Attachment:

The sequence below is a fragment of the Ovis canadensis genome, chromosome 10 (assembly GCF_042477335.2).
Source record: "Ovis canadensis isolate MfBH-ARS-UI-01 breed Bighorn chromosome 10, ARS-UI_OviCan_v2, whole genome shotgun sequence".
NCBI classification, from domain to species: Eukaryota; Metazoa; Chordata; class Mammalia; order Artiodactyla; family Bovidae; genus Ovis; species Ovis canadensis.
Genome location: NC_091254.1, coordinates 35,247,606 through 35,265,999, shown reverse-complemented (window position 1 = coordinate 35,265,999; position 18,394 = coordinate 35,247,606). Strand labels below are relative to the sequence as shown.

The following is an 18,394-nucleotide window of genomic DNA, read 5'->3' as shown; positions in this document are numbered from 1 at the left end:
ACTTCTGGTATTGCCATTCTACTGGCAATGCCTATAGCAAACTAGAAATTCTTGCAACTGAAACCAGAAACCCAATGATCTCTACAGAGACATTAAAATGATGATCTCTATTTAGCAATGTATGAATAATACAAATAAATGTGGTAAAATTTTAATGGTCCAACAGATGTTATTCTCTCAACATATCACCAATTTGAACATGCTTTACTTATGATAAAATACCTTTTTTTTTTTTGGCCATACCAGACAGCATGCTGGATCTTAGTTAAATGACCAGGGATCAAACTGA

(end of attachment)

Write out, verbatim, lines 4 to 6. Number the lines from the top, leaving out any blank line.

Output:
Genome location: NC_091254.1, coordinates 35,247,606 through 35,265,999, shown reverse-complemented (window position 1 = coordinate 35,265,999; position 18,394 = coordinate 35,247,606). Strand labels below are relative to the sequence as shown.

The following is an 18,394-nucleotide window of genomic DNA, read 5'->3' as shown; positions in this document are numbered from 1 at the left end:
ACTTCTGGTATTGCCATTCTACTGGCAATGCCTATAGCAAACTAGAAATTCTTGCAACTGAAACCAGAAACCCAATGATCTCTACAGAGACATTAAAATGATGATCTCTATTTAGCAATGTATGAATAATACAAATAAATGTGGTAAAATTTTAATGGTCCAACAGATGTTATTCTCTCAACATATCACCAATTTGAACATGCTTTACTTATGATAAAATACCTTTTTTTTTTTTGGCCATACCAGACAGCATGCTGGATCTTAGTTAAATGACCAGGGATCAAACTGA